Knocked out by Asia Kitchen's Thai cuisine
Paper parasols painted with peacocks. Pressed flowers on silver teapots. Shiny black shoes and matching socks.
Such are the details at Asia Kitchen, a superb Thai restaurant scrunched between a Big Lots and an abandoned mega-store whose accompanying parking lot is larger than many city parks.
"This would be an excellent time to be a cow," I thought upon seeing the gigantic portions toted on trays by Asia Kitchen's agile, and apparently strong-as-steel waitresses. "I need four stomachs."
The ample selection of lunch specials offers several staples, including a delicate Pad Thai, tender Kung Pao beef, and crunchy stir-fried vegetables, accompanied by aromatic white rice and spring rolls. The sesame chicken comes fried, but it's quite light.
The dinner menu is available anytime, and there's no reason to wait until 5 o'clock to plunge into a huge platter of vegetable curry: firm tofu, crisp snow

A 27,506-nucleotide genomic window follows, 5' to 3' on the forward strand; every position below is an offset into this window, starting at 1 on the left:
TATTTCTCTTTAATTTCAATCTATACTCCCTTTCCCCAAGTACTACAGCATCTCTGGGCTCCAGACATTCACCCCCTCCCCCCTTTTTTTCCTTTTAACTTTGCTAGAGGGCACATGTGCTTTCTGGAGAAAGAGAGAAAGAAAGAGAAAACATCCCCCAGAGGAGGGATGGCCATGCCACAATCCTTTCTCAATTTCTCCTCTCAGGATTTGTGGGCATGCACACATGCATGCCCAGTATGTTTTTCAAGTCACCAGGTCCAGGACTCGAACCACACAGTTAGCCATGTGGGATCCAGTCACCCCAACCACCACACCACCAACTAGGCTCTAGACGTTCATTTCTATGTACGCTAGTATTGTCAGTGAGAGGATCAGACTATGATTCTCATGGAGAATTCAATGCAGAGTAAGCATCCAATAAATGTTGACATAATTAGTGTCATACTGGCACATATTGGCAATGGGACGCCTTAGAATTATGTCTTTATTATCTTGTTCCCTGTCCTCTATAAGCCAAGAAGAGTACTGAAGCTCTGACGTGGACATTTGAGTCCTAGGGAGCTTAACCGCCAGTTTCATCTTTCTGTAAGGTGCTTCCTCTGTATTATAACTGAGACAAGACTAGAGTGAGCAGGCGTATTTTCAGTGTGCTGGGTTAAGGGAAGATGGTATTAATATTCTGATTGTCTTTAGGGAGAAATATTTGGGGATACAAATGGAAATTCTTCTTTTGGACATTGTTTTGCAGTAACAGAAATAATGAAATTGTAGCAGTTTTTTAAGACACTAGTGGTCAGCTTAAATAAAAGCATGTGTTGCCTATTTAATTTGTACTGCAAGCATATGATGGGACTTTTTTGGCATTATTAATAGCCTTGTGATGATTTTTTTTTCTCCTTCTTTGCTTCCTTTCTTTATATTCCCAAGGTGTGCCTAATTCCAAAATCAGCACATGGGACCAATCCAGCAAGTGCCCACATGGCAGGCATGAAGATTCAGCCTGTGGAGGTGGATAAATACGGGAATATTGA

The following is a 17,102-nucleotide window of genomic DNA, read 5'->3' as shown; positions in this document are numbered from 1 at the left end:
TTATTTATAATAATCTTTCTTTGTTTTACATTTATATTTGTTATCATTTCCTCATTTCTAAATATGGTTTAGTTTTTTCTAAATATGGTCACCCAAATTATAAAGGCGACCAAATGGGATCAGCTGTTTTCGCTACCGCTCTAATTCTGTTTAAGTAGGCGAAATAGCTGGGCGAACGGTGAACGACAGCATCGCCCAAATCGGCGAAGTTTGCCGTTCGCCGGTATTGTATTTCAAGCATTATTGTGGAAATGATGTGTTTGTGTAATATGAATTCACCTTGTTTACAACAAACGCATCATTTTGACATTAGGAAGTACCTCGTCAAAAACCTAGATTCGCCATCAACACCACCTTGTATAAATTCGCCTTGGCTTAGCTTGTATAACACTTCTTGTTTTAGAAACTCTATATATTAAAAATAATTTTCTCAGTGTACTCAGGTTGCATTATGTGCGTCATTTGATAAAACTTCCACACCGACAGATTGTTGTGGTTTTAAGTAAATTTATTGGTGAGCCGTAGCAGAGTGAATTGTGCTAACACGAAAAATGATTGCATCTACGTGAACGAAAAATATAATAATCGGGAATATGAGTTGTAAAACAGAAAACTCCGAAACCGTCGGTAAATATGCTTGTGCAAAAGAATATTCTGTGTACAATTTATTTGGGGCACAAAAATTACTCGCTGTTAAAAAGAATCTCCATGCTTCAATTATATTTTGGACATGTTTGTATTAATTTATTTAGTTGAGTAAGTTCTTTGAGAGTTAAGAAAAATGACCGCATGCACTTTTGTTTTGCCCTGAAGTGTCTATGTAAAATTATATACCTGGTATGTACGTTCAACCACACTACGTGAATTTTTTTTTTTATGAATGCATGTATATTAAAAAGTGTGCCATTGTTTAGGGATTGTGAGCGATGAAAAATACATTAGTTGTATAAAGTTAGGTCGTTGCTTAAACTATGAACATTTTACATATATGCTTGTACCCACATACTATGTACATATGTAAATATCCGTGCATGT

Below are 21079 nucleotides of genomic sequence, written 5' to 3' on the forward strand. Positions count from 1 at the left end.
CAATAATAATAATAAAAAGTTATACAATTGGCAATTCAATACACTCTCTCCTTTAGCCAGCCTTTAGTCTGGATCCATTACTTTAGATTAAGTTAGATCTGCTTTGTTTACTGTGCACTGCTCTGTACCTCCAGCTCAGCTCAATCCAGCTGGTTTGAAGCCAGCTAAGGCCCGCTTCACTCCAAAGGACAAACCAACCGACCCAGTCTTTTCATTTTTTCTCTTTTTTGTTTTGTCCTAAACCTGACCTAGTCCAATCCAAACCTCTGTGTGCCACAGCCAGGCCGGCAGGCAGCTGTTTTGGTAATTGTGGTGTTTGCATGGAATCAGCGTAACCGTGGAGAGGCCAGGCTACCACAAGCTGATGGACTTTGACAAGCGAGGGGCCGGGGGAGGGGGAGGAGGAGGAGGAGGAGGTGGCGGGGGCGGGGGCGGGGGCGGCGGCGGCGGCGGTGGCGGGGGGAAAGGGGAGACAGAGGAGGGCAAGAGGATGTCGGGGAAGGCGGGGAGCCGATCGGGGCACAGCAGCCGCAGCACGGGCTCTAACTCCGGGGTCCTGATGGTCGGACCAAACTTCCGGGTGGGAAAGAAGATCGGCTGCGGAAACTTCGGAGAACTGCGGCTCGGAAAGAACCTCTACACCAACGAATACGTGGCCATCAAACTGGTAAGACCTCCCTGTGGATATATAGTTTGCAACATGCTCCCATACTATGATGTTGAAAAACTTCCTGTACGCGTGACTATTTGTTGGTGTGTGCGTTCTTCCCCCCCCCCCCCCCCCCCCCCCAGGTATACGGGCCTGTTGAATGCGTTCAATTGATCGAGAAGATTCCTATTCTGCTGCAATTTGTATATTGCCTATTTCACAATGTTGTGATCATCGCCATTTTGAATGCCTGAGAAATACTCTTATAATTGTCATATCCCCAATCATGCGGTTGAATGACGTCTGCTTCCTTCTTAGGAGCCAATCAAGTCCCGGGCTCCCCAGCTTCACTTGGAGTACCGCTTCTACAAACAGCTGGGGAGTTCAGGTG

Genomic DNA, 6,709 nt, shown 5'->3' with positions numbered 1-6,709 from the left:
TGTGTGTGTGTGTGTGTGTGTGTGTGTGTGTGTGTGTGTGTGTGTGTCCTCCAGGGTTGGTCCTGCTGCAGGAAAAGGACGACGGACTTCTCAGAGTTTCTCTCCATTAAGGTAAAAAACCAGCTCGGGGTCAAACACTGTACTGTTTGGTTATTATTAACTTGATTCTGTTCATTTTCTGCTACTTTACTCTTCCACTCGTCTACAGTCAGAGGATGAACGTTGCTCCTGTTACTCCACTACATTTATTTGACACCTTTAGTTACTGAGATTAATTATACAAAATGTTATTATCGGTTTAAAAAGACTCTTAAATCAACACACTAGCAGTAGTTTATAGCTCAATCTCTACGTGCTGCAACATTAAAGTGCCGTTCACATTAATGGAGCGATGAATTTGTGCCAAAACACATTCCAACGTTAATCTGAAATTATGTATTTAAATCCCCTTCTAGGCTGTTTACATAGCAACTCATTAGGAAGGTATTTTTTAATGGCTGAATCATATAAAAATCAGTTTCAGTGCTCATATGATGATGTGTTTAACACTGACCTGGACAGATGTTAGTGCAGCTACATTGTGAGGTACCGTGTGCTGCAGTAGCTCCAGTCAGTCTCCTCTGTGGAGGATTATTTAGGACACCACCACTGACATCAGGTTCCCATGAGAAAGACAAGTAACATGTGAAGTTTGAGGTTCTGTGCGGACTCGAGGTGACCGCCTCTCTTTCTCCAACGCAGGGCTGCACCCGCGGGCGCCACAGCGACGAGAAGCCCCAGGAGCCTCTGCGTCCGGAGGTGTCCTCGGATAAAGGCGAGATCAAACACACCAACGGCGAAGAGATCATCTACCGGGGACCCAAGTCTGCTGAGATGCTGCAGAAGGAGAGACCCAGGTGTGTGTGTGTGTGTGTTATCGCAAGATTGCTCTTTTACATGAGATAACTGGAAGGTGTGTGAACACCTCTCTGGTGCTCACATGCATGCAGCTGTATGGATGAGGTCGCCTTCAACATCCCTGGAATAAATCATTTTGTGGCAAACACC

For the blazing palate, cheesecakes, ice cream, or sweet rice will help neutralize the burn (remember, water only spreads the heat around; dairy products extinguish it). Although the wine list and sake were tempting - it was Friday after all - we arrived at noon, so the trio of Current employees skipped the intoxicants. We don't start tippling until at least 4.
Vegetarians, who often get the short shrift in San Antonio, are catered to at Asia Kitchen. In addition to a special meat-free menu, the chef will omit the flesh from other items and cook it to your specifications.
There will be another time for those dishes; Asia Kitchen was such a pleasant experience - the mesmerizing aquariums instilled a sense of calm - we'll be back not only for the food but the service: expedient, attentive, but not clingy (the waitress called us "dear" as if we were genuinely dear to her - even during the frantic lunch rush).
Obviously, many people are clued in to this Southwest Side diamond in the rough. The owners had to close the Asian market to make space for additional patrons: civilians who gladly drive the gauntlet of Loop 410 for some of the top Thai food in town, and regulars from nearby Lackland Air Force Base, soldiers clad in camouflage and marching boots, others dressed in blue, sitting among teapots and parasols and wearing shiny black shoes. •